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Conference Report: The Cold War: History, Memory, and Representation

H-Soz-u-Kult has released a report on the CWIHP co-sponsored conference The Cold War: History, Memory, Representation, which was held from 14-16 July 2011 at the European Academy in Berlin.

Visit the H-Soz-u-Kult to read the conference report in full.

Conference Overview:

Panel 1 / The Cold War: Master Narratives In East And West

Odd Arne Westad (London): On The Historiography Of The Cold War

Localizing Islam in Europe: Turkish Islamic Communities in Germany and the Netherlands

In the twentieth century, Muslim minorities emerged in Europe seeking work, a refuge from conflict, and higher life standards. As a result, there are now more than 12 million Muslims in Western Europe. As these immigrants became permanent residents, the Islamic communities they developed had to respond to their European context, reinterpreting Islam in accordance with local conditions.

Germany’s Historical Euro Responsibility

The Eurocrisis is reminiscent of two European conflagrations lasting three decades, the Thirty Years War (1618-1648) and the two twentieth century World Wars (1914-1945), argues Ambassador J.D. Bindenagel in a recent article published in Sueddeutsche Zeitung. Those wars centered on Germany and ravaged Europe and the world. 

Occupied Economies: An Economic History of Nazi-Occupied Europe, 1939-1945

What were the consequences of the German occupation for the economy of occupied Europe? After Germany conquered major parts of the European continent, it was faced with a choice between plundering the suppressed countries and using their economies to produce what it needed. The decision made not only differed from country to country but also changed over the course of the war. Individual leaders; the economic needs of the Reich; the military situation; struggles between governors of occupied countries and Berlin officials, and finally racism all had an impact on the outcome.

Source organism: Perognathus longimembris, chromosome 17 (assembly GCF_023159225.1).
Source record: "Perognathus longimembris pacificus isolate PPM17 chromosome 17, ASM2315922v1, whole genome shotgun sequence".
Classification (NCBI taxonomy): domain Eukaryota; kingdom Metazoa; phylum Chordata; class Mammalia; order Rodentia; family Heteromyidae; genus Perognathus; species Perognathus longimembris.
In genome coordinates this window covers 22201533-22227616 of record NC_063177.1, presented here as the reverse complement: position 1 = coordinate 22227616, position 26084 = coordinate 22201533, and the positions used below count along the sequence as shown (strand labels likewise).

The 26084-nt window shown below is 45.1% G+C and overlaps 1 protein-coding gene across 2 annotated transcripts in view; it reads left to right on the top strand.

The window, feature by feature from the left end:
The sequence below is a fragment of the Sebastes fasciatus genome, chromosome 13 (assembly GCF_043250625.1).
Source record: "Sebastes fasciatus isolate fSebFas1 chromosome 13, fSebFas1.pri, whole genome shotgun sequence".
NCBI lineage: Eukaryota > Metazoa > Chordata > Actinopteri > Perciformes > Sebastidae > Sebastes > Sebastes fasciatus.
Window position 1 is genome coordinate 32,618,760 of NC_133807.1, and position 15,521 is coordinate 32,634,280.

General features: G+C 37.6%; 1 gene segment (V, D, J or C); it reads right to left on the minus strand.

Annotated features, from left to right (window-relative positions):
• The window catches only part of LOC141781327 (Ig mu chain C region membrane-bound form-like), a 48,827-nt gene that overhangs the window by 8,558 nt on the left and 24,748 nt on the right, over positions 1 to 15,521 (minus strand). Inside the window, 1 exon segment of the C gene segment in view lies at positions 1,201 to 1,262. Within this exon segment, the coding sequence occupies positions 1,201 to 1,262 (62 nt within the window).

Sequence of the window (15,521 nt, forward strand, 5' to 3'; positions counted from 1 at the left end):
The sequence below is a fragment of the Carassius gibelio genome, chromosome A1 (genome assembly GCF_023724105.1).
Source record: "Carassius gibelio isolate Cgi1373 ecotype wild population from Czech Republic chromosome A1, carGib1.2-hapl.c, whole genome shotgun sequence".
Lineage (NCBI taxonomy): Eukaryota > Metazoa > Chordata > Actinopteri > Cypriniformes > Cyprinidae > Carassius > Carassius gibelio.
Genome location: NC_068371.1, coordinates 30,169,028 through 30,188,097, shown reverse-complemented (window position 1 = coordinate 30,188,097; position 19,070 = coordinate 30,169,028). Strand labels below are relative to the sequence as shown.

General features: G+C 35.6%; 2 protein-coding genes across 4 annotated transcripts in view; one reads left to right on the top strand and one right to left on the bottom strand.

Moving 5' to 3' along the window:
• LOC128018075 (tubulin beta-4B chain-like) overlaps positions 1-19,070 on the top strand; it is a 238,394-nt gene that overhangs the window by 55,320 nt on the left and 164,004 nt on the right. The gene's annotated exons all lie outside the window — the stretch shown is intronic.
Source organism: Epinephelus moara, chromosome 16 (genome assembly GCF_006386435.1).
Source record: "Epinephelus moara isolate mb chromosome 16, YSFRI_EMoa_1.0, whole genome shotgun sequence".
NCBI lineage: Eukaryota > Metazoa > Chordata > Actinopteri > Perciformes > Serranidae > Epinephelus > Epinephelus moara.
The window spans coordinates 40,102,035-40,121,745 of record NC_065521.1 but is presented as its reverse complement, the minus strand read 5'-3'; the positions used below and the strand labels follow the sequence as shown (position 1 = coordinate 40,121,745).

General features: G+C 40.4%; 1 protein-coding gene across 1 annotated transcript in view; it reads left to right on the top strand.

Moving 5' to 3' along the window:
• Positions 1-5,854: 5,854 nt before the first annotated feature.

Archives in Wartime: From WWII to the Invasion of Iraq

From the first days of the 2003 invasion of Iraq, United States forces seized official government records created by Saddam Hussein’s regime and exploited them for valuable military intelligence. Millions of pages of these Iraqi state records were then transferred to the United States for further research. Digital copies were even made available to scholars, providing a wealth of new insights into the recent history of Iraq and Saddam Hussein’s regime.

Call for papers: France and the German Question

Programme de recherche de la Sorbonne sur la Guerre froide (Sorbonne Cold War History Project) in partnership with Deutsches Historisches Institut (The German Historical Institute, Paris) will host the conference "France and the German Question, 1945-1990" in Paris from February 7-9, 2013.

The conveners invite contributions in English dealing among others with any of the following topics over specific periods or the whole duration of the Cold War (please note that the conference will take place exclusively in English):

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